1. Embryo Transfer

After egg retrieval and fertilization, your viable embryos will be placed back into your uterus, and the ones that aren’t will be frozen for use at a later time. Your partner is usually allowed to be with you during this time and no anesthesia is required, but it is common to be prescribed valium to help calm your nerves. You could transfer embryos anywhere from 5-7 days or a month+ after your egg retrieval depending on many factors which I will mention later on.

Note: Many (but not all) fertility clinics will ask you to have a partially full bladder for the procedure. It helps them transfer the embryo(s) easier.

This is a picture of many embryos, like what you would see when you transfer an embryo of your own. They usually give you a picture of your embryo.

Factors that WILL affect Your IVF Timeline

  • Finances– This is probably obvious, but I will explain anyway. If you go through with the egg retrieval process, but decide you cannot afford the price of a transfer quite yet, you may decide to hold off a couple of months or so which will obviously affect your IVF cycle timeline. Not every office is like this (in fact I would say most aren’t), but my office charged separately for the transfer. It was around $3,000 for a transfer. A lot of times, offices put the transfer fee into the large lump some price they require upfront. You may want to check and see how your doctor’s office does this.
  • Fresh Vs. Frozen Embryo Transfer– If you decide to and are able, you can do a fresh transfer which means that only about 3-6 days after the eggs are retrieved, you can do a transfer. If you decide to do PGS or PGT testing (genetic embryo testing), then you will have no choice but to do a frozen embryo transfer. This means you will wait at least until your next menstrual cycle to do a transfer. I know that sounds like a long time to wait, but I promise you that it’s worth it. In the grand scheme of things, a month isn’t that long. Be patient.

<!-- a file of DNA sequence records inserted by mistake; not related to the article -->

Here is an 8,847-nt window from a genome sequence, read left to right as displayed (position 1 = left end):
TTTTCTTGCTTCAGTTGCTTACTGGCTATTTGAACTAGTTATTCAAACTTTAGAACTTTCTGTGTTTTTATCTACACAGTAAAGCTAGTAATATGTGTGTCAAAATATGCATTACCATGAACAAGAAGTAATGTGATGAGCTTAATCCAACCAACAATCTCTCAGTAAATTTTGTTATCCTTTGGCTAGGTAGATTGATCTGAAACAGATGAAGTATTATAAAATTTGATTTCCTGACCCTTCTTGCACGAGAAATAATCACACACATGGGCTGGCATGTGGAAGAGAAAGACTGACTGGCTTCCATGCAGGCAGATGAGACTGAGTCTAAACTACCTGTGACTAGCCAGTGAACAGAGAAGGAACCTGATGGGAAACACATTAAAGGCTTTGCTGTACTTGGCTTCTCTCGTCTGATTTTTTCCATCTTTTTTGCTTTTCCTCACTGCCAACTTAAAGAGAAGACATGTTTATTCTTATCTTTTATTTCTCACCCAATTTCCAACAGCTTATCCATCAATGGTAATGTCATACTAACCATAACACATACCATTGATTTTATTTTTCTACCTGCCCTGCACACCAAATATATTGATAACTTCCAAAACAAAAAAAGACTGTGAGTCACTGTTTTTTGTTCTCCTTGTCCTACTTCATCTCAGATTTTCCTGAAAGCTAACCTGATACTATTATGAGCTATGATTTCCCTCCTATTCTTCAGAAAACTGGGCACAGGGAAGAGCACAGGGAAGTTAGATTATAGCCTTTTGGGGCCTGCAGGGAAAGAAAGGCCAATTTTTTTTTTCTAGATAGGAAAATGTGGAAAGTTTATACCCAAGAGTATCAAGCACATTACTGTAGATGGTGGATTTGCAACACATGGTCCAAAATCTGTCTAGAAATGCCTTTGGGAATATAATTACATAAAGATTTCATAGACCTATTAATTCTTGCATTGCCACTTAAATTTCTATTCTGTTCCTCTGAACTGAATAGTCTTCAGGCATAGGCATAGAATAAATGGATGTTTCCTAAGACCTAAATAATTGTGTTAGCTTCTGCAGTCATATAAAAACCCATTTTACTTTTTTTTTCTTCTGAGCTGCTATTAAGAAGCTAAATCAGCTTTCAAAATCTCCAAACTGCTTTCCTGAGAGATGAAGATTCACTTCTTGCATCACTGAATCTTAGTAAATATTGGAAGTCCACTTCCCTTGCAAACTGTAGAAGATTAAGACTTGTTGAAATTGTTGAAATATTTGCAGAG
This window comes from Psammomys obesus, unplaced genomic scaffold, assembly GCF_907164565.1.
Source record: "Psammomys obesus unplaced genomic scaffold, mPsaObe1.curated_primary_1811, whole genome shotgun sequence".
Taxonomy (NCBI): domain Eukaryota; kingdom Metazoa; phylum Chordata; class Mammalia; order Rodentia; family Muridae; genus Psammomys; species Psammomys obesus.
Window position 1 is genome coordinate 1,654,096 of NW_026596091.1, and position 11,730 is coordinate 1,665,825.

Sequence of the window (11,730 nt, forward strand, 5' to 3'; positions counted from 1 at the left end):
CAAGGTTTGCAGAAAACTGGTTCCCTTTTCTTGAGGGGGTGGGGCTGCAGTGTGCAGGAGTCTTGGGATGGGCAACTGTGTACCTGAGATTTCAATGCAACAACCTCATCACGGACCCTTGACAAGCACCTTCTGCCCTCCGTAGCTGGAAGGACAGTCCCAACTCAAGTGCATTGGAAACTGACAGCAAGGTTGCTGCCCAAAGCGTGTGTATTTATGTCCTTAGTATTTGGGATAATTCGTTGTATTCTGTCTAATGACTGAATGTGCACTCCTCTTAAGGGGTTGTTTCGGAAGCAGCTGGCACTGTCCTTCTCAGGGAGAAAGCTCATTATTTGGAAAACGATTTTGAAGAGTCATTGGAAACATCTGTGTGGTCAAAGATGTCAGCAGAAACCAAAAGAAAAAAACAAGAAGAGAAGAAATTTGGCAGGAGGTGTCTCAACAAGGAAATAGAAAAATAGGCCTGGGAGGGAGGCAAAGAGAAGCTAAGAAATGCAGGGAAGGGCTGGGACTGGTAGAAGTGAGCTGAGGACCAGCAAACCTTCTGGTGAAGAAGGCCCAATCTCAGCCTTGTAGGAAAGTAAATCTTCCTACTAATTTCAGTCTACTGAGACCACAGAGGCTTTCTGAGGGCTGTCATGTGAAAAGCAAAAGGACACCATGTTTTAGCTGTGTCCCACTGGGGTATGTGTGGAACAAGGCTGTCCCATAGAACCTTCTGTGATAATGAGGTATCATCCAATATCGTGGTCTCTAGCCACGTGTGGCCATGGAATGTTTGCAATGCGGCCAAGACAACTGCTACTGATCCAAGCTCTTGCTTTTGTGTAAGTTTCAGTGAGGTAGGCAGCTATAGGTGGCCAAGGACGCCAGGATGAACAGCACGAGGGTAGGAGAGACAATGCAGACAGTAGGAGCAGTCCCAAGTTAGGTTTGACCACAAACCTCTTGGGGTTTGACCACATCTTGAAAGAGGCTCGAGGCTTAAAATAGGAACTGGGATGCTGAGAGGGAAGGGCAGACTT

• Poor Response to Medication– If you have a poor response to the ovarian stimulation medication, then the doctor may go ahead and cancel your cycle extending your IVF timeline a bit. If you continue a cycle with a poor response to the medication, there is a high possibility you may have close to no eggs retrieved or no viable embryos at the end. Your doctor will probably change up the plan and tweak your medication protocol to hopefully improve your response next time.
  • Excessive Response to Medication– I want to stress that this is very rare and nothing you should go into your cycle anticipating. This is quite the opposite of the one right above. This means that the medication stimulated too many follicles. When this happens, you can endure a severe case of OHSS (Over Hyperstimulation Syndrome) which is not good and can send you to the E.R. So, if your physician sees that you respond a little too well, they may have you stop all medication and wait to proceed on your next cycle. Trust me…you do not want OHSS if you can avoid it. NO FUN AT ALL.
  • Progesterone Levels are NOT Optimal– If your progesterone levels are not adequate (sometimes they elevate too much or not enough), then you may have to wait for another cycle to transfer. So this doesn’t mean that your cycle is necessarily canceled, but if you were planning on doing a fresh embryo transfer and your levels are too high, your doctor may choose to freeze your embryos and wait until next month to do an FET.

What is OHSS?

OHSS stands for Over Hyperstimulation Syndrome. According to the Mayo Clinic, this is an “exaggerated response to excess hormones.” This is pretty common (some have mild cases and some more severe making them take a trip to the ER). This happens during the IVF process because you are literally giving yourself more hormones to help your follicles grow and get the most eggs out of your Egg Retrieval. If you are experiencing any of the following symptoms, make sure to contact your doctor or head to the hospital if it becomes too severe.